Stepping into Struggle with LIFTopolis: Insights and Empathy from Bank of America Student Leaders

This past July, over 300 Bank of America Student Leaders participated in a one-of a kind simulation called LIFTopolis, where students stepped into the shoes of the hardworking parents and caregivers that LIFT partners with across the country every day.

This was the tenth time LIFT led the Student Leaders through the simulation, an intentionally frustrating experience where students are given minimal instructions and an objective to fulfill the essential needs of their character.

This was the tenth time LIFT led the Student Leaders through the simulation, an intentionally frustrating experience where students are given minimal instructions and an objective to fulfill the essential needs of their character. The ‘actors’ staffing the social services providers were asked to take on the real-life persona of someone who works at social service offices, such as the DMV (Department of Motor Vehicles) in order to capture the frustrating reality of navigating the system. This year, Aderinsola and Kelyn, two Student Leaders, shared firsthand accounts of their LIFTopolis experiences, offering insights into the simulation’s challenges and their broader solutions for combating poverty.

Growing up as a first-generation Nigerian American, I’m not new to struggle. From hearing the first-hand accounts of my parents’ struggles when immigrating to America, to even witnessing it when my mother decided to get her master’s degree, financial and emotional struggles were not new to me. So, when the creators and representatives of LIFTopolis came to the 2023 Bank of America Student Leaders D.C. summit to talk to us about their one-of-a-kind simulation that allowed students to step into the shoes of the hardworking parents and caregivers, I wasn’t fazed. That was until the simulation started and I was put into the shoes of a real LIFTopolis mother struggling. By the end of the simulation, I was expected to have found childcare for her kids, find a stable job, get approved for government assistance, as well as get a license, all while being a felon, and finally remember to pick up the kids by the end of each day to avoid losing my spot at daycare. I thought I knew struggle until I personally had to experience it. Although it was a simulation it felt real, I was stressed about rent, finding a job, and much more. LIFTopolis opened my eyes to the millions of Americans who must do this all day every day because life isn’t a simulation, it’s real. I am so grateful I got to experience the LIFTopolis simulation because as a Student Leader, I should not be new to the struggles and hardships people in my community and around the world face.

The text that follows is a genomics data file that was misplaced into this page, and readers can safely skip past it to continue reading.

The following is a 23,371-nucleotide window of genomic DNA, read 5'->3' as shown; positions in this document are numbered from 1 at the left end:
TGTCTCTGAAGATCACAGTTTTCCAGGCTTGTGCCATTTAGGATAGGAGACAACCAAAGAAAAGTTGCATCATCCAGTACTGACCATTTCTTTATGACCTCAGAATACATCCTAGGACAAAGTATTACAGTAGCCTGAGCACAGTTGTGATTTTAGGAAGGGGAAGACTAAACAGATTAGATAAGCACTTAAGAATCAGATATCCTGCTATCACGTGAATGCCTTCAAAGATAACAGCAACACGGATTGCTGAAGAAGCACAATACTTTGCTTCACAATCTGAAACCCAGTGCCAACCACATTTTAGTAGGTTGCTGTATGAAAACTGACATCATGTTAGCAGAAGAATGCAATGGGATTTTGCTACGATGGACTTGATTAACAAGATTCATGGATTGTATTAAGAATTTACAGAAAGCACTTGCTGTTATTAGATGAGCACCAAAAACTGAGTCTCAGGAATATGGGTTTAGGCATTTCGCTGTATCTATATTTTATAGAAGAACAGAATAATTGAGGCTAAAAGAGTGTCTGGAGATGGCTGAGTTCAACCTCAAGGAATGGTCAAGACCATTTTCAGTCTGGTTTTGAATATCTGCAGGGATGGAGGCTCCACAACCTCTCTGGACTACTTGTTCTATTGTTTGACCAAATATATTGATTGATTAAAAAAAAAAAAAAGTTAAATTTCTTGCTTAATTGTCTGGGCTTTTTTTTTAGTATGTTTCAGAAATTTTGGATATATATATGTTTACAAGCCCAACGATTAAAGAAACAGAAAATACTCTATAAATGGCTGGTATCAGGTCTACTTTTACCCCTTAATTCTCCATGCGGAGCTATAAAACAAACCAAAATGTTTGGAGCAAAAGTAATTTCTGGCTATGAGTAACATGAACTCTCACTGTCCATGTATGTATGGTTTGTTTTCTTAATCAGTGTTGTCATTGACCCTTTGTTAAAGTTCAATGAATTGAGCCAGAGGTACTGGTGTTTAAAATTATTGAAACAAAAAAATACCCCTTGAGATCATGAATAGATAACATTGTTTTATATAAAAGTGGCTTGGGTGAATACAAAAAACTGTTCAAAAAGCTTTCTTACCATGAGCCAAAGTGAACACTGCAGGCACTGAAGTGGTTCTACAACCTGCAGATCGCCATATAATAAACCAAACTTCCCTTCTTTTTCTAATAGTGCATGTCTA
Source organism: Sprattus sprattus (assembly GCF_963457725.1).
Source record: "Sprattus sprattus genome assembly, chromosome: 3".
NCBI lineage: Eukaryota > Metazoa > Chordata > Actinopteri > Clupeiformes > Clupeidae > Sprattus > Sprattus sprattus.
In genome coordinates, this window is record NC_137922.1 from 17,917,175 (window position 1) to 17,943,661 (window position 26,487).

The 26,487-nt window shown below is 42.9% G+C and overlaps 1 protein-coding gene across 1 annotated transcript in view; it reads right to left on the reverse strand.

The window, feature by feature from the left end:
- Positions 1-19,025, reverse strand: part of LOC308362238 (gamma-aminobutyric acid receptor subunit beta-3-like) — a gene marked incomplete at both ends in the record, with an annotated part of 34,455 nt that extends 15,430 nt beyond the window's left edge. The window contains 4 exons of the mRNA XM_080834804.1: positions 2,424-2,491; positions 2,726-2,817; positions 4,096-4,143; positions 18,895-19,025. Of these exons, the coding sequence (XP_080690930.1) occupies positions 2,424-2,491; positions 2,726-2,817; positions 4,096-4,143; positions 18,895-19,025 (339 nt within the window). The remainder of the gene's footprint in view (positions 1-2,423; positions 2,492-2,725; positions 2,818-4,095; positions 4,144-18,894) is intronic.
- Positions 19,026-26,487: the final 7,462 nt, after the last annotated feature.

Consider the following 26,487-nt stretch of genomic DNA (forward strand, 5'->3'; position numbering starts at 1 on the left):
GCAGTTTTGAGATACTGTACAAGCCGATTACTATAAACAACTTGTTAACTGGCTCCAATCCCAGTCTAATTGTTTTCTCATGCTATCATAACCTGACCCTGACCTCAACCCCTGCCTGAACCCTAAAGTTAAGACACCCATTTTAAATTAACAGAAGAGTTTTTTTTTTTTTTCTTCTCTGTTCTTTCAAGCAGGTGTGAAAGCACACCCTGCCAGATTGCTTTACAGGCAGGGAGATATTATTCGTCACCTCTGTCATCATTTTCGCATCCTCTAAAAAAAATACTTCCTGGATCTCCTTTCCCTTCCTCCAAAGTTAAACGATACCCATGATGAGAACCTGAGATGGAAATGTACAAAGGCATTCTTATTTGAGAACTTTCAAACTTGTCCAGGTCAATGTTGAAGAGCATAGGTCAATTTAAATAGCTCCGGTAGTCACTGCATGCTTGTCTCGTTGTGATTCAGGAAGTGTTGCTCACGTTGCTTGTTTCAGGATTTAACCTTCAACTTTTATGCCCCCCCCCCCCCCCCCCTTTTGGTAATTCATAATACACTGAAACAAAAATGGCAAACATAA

Aderinsola Odusanwo is 16-year-old Senior at Uncommon Preparatory Charter Highschool in Brooklyn New York.

When I came into the convention center for the LIFTopolis simulation I thought to myself, “Kelyn, girl, you got this! You are gonna get your girl Carol out of poverty and into an apartment.” Would you be surprised if I told you I failed to help Carol? Probably not, but the real question is why? During the first ‘day’ of the simulation, I developed anger. Did people really waste days in lines? For me, being in line for more than five minutes is torture, so I decided to venture to other stations. Once I pushed through the crowd of protesting and confused teenagers and got to a new station, the service providers needed something I didn’t have, identification. For most, this is an easy task, they can go home and grab their passport or ID. What if you do not have a home or a social security card? Carol didn’t have either, and I had an epiphany: Carol and I are screwed. I sat in lines for days, never getting anything I needed. As time went on, I developed a bad case of hopelessness. I was never going to get anything I needed. I was never going to get an ID or a job. I was never going to get out of poverty.